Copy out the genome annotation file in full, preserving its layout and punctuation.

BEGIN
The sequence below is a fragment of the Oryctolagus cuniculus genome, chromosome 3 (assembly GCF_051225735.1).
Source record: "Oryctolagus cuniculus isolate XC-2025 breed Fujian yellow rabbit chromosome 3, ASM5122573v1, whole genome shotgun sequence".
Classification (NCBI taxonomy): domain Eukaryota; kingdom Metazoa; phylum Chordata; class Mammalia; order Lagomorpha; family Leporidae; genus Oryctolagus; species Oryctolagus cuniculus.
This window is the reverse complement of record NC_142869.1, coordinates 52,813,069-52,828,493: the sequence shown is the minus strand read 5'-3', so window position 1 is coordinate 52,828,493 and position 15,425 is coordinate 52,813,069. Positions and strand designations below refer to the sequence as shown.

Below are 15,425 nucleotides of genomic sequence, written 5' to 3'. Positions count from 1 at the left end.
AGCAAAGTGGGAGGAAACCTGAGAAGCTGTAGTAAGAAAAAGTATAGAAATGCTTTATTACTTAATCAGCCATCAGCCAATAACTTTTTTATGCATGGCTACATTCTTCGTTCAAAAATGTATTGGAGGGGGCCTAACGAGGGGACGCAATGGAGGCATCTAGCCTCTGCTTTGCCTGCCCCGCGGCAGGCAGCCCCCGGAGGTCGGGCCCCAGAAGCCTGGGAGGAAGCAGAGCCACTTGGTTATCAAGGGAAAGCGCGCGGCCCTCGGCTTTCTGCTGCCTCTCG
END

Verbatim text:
The sequence below is a fragment of the Oryctolagus cuniculus genome, chromosome 3 (assembly GCF_051225735.1).
Source record: "Oryctolagus cuniculus isolate XC-2025 breed Fujian yellow rabbit chromosome 3, ASM5122573v1, whole genome shotgun sequence".
Classification (NCBI taxonomy): domain Eukaryota; kingdom Metazoa; phylum Chordata; class Mammalia; order Lagomorpha; family Leporidae; genus Oryctolagus; species Oryctolagus cuniculus.
This window is the reverse complement of record NC_142869.1, coordinates 52,813,069-52,828,493: the sequence shown is the minus strand read 5'-3', so window position 1 is coordinate 52,828,493 and position 15,425 is coordinate 52,813,069. Positions and strand designations below refer to the sequence as shown.

Below are 15,425 nucleotides of genomic sequence, written 5' to 3'. Positions count from 1 at the left end.
AGCAAAGTGGGAGGAAACCTGAGAAGCTGTAGTAAGAAAAAGTATAGAAATGCTTTATTACTTAATCAGCCATCAGCCAATAACTTTTTTATGCATGGCTACATTCTTCGTTCAAAAATGTATTGGAGGGGGCCTAACGAGGGGACGCAATGGAGGCATCTAGCCTCTGCTTTGCCTGCCCCGCGGCAGGCAGCCCCCGGAGGTCGGGCCCCAGAAGCCTGGGAGGAAGCAGAGCCACTTGGTTATCAAGGGAAAGCGCGCGGCCCTCGGCTTTCTGCTGCCTCTCG